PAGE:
Books like Proverbs and Psalms present a stark contrast between the "evil, wicked fools" and the "righteous" and the "wise." That's proverbial language, though, which intends to convey generalities. We all know that human beings are quite the mixture of good and evil and often are more like "shades of grey" rather than pure and righteous and holy vs. utterly evil and wicked. Alexander Solzhenitsyn, the famous Orthodox writer and dissident against Communism stated that "the line between good and evil runs through every human heart."
It is the extreme contrast that is the motivational tool to reform behavior and to express the urgency and importance of action on behalf of others. In this matter, there is indeed a relationship between our prayers and graces always caused and offered by God through us to others. The same applies to penitential works, and even suffering (redemptive suffering). God designed things that way, so that we can all be involved in the marvelous process of His graces. He wanted salvation and redemption to be a community or organic effort, not a bunch of atomistic individuals. We help each other. We are "our brother's keepers."
I think we can, therefore, quite possibly interpret this aspect of the message of Fatima (perhaps in part, at the least) as "if no one prays for a soul, that soul will go to hell." But that someone need not be restricted to individual persons. It is a collective notion: "every soul needs the assistance of prayer [general]; therefore you [particular; part of the collective] should pray." It doesn't logically follow, however, that if we as individuals fail to pray for an individual person, that that person will go to hell, because, as I noted before, God in His Providence will simply cause or urge another person to do so.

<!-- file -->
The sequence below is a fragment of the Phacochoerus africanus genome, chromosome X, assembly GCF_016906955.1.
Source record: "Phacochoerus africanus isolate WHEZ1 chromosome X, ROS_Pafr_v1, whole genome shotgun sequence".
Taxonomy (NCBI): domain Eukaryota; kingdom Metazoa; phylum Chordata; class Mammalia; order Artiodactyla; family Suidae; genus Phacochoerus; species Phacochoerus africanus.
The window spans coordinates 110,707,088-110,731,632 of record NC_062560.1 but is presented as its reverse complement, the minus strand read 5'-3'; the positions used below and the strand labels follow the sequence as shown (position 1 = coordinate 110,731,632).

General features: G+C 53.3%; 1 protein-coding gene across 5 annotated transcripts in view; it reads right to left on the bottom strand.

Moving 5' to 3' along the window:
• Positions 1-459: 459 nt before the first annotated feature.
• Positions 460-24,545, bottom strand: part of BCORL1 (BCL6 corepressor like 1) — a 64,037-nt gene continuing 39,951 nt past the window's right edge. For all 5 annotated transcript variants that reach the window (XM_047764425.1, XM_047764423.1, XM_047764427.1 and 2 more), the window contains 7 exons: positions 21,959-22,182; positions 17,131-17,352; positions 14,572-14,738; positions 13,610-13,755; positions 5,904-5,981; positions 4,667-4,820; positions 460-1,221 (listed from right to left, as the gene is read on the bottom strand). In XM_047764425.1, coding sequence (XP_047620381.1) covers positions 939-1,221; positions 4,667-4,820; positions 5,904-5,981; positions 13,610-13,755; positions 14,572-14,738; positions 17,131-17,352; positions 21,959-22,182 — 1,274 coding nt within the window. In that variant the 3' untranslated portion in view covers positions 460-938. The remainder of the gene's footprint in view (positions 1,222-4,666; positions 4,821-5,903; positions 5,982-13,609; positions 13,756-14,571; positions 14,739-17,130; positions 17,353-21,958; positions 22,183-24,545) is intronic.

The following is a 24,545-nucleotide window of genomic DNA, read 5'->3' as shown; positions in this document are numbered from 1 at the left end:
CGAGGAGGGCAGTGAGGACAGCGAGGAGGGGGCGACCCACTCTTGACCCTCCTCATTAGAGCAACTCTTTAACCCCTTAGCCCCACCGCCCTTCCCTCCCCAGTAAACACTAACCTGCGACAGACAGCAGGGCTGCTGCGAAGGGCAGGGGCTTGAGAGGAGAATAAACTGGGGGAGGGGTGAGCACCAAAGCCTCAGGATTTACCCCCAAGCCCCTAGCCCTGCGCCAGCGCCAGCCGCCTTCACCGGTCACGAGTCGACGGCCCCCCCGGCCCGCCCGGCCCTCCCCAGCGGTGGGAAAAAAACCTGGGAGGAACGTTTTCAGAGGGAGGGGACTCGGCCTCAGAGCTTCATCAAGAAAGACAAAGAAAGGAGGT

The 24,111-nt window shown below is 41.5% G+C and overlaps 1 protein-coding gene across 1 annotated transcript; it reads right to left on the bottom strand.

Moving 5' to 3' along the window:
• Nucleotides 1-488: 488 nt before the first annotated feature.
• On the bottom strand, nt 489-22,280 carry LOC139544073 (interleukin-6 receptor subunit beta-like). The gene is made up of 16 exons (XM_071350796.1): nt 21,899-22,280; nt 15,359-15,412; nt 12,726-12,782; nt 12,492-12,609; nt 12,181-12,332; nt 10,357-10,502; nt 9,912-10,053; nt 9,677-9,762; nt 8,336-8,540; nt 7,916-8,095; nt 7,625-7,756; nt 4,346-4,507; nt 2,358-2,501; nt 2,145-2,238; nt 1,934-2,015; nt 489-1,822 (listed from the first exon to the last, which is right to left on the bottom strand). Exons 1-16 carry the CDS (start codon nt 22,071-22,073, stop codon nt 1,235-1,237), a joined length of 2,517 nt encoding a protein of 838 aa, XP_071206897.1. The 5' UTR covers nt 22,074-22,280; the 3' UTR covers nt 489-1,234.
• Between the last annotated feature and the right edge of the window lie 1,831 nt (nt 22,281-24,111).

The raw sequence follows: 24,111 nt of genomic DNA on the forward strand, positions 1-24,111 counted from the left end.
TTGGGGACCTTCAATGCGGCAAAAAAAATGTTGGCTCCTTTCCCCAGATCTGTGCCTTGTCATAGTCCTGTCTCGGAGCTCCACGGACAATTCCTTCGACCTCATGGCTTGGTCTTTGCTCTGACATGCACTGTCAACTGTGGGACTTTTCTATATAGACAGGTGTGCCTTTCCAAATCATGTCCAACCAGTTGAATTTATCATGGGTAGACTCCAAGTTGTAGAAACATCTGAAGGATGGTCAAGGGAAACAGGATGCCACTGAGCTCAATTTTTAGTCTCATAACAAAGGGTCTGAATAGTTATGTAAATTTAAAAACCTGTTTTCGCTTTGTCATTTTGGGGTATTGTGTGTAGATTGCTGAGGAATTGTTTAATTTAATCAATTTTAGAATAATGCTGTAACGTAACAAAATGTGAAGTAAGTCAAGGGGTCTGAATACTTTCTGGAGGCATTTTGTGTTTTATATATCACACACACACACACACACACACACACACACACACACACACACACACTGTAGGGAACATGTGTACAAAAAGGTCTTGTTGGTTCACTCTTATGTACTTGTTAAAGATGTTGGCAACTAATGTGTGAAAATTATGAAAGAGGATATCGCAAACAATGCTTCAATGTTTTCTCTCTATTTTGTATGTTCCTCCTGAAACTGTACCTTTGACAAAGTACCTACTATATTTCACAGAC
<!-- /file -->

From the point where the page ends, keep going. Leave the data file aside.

And even then, a person could receive all kinds of graces through prayer and what not, yet still reject God and salvation, because God gave us the free will to do so, so that following Him would be a meaningful choice, not a question of God's pressing a button and our not being able to refuse, as if we were robots. After all, look at Satan himself: he was in heaven with God and had everything he could possibly need or want. But he wanted to be in God's place, so it wasn't enough for him. Causation in such matters of final salvation is not strictly a matter of us (i.e., we as individuals) and them.
Or, on a more human level: we have all seen families where two children were raised the same way, yet one rebels and gets into heavy sin, while the other stays faithful to the Church and Christian moral teachings. Free will . . . both were given the same "graces" so to speak, by the parents, but the outcome was different because they decided in the end which way they would go.
The final destiny of the person rests on his or her acceptance or rejection of God and His grace. We know that God predestines those who will be saved, to salvation, yet (paradoxically) not without their choice and free will assent. How this works out in fine detail is a matter of debate in Catholic theology, between Thomists and Molinists (and I am, by the way, of the latter camp). But (in Catholic teaching, in contrast to Calvinist) He predestines no one to hell.